And He did. So close was he to the demonstrators that he got rounded up by the Police with the others, thrown into the paddy wagon and delivered up to Parthenon Street Jail, where police removed his belt and finger-printed him while the line-up of prisoners waited their turn. Next he found himself in a dreary, grey, stone block 19th century prison cell with four others. And when the police guard refused to come to the aid of someone who had a diabetes attack with no medicine on him, everybody shrieked incessantly and in unison, “HEEEE NEEEEEEEEDS HIIIIS MEDICINE!!” like in the chorus of the Hebrews in Verdi’s opera NABUCCO. At first, George kept quiet but then someone eyed him with menace. After 5 hours, they were let free but having been all charged with trespass and disorderly conduct, they set out to find a lawyer. As almost all were genuinely low income earners, the group was eligible for Legal Aid.

Legal Aid gave them a nationalist Quebecois lawyer who wore the Fleur-De-Lys on his head band. It was the early 1970s; progressive people and hippies wore head bands back then; it was in style. Is it possible that our lawyer is a hippie? George silently queried and cursed at the same time. The happy-go-lucky lawyer explained his tactical plan while insouciantly feeding lazy looking fish in a huge lush fish tank. George saw himself as the feed being sprinkled into the tank, lurched at by muscular jawfish and fat snappers.

At lunch time in the cafeteria of the Palais de Justice (the court house of Montreal), on the day of the first hearing, their motley group of Marxists and anarchists were munching and moping over hot dogs and French frieds and the like. That’s all they could afford.

Allan, the Marxist was going on and on and on quoting directly from Karl Marx’s Das Kapital, finishing with ” you see, even in the case of simple reproduction, all capital, whatever its original source, becomes converted into accumulated capital, capitalized surplus-value..” when suddenly Oreste, who published a national anarchist review, stood up brusquely, drew himself up large, his finely trimmed goatee twitching, a fiery Socrates with a puffed up reddish face, and let loose a window shaking rage, ‘Is there no way of stemming the tide of your verbal diarrhea? Are we all to drown in the bog, in this quicksand of bottomless doctrine?” Suddenly, the cafeteria turned into a hush from its former clamour. All eyes were on their table.  Those at the table escaped somewhere, anywhere inside themselves, whilst Allan shrank into nullity, the entire cafeteria dumb with shock at the fury of the tempest that had just blown over them.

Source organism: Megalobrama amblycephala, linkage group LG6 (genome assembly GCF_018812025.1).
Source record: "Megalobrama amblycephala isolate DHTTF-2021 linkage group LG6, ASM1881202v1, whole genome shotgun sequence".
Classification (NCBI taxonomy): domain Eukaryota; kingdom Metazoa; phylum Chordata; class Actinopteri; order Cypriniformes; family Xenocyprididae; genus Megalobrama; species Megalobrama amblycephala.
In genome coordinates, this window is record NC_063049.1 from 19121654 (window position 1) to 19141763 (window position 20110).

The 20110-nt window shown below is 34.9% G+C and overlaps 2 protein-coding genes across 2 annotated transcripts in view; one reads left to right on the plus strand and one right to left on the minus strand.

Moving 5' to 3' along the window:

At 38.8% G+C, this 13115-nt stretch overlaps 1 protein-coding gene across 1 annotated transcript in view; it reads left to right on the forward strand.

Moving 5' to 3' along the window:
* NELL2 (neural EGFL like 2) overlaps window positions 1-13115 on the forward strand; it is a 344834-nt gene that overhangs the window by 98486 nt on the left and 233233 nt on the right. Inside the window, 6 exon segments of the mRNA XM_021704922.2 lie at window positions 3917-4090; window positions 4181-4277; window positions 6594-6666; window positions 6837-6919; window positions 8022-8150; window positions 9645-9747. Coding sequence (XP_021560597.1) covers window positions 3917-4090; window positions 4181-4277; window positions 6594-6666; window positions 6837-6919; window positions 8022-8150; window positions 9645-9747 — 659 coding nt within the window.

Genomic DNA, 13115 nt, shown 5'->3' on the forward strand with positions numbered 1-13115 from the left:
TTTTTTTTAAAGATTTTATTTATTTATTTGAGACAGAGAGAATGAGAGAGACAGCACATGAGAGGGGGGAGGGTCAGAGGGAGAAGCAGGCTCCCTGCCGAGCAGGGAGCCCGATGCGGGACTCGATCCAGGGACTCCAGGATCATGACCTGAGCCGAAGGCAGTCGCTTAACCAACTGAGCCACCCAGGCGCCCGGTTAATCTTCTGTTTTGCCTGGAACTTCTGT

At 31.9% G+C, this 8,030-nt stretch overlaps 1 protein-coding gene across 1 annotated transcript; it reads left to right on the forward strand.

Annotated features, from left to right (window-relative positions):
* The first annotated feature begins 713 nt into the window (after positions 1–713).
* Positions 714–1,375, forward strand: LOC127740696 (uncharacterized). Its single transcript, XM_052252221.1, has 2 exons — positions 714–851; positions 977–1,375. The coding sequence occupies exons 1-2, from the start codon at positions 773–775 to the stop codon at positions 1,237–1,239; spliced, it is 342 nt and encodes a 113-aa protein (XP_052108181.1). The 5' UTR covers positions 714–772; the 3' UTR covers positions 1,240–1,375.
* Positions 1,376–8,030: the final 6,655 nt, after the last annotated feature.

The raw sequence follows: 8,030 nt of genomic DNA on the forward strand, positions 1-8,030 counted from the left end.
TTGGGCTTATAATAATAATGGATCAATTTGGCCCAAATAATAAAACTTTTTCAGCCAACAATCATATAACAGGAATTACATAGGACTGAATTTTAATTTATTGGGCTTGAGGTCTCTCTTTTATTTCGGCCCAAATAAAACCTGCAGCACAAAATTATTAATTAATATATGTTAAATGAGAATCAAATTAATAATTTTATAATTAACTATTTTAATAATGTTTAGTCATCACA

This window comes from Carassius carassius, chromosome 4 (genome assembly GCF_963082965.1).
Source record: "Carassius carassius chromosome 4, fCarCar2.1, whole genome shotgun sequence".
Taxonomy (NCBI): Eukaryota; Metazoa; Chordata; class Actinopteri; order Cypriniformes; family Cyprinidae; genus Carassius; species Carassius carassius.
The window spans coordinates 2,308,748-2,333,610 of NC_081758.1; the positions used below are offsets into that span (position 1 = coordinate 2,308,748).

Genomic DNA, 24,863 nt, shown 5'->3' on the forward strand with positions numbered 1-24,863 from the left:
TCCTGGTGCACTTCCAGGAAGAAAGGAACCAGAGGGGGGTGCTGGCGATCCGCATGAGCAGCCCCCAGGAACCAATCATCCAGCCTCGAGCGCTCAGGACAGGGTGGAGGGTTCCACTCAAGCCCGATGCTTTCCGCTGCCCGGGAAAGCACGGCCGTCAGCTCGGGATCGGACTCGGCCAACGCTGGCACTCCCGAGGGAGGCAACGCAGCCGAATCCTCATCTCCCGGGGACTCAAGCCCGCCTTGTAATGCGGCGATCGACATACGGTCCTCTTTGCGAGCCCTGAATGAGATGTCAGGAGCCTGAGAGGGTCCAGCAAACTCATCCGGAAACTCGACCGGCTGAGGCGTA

After three nail biting months, the trial came to court, and George, who was too immature to go through something like this, showed up in a mood of undeniable despair.  As it turned out, the lawyer with the Fleur-De-Lys head-band, was brilliant and got them off the hook after three dexterous hours of splendid fact jousting with the Crown Prosecutor.

With the goal of escaping the inescapable, George eventually moved out West. What he got was Garth, the schizophrenic and Adele.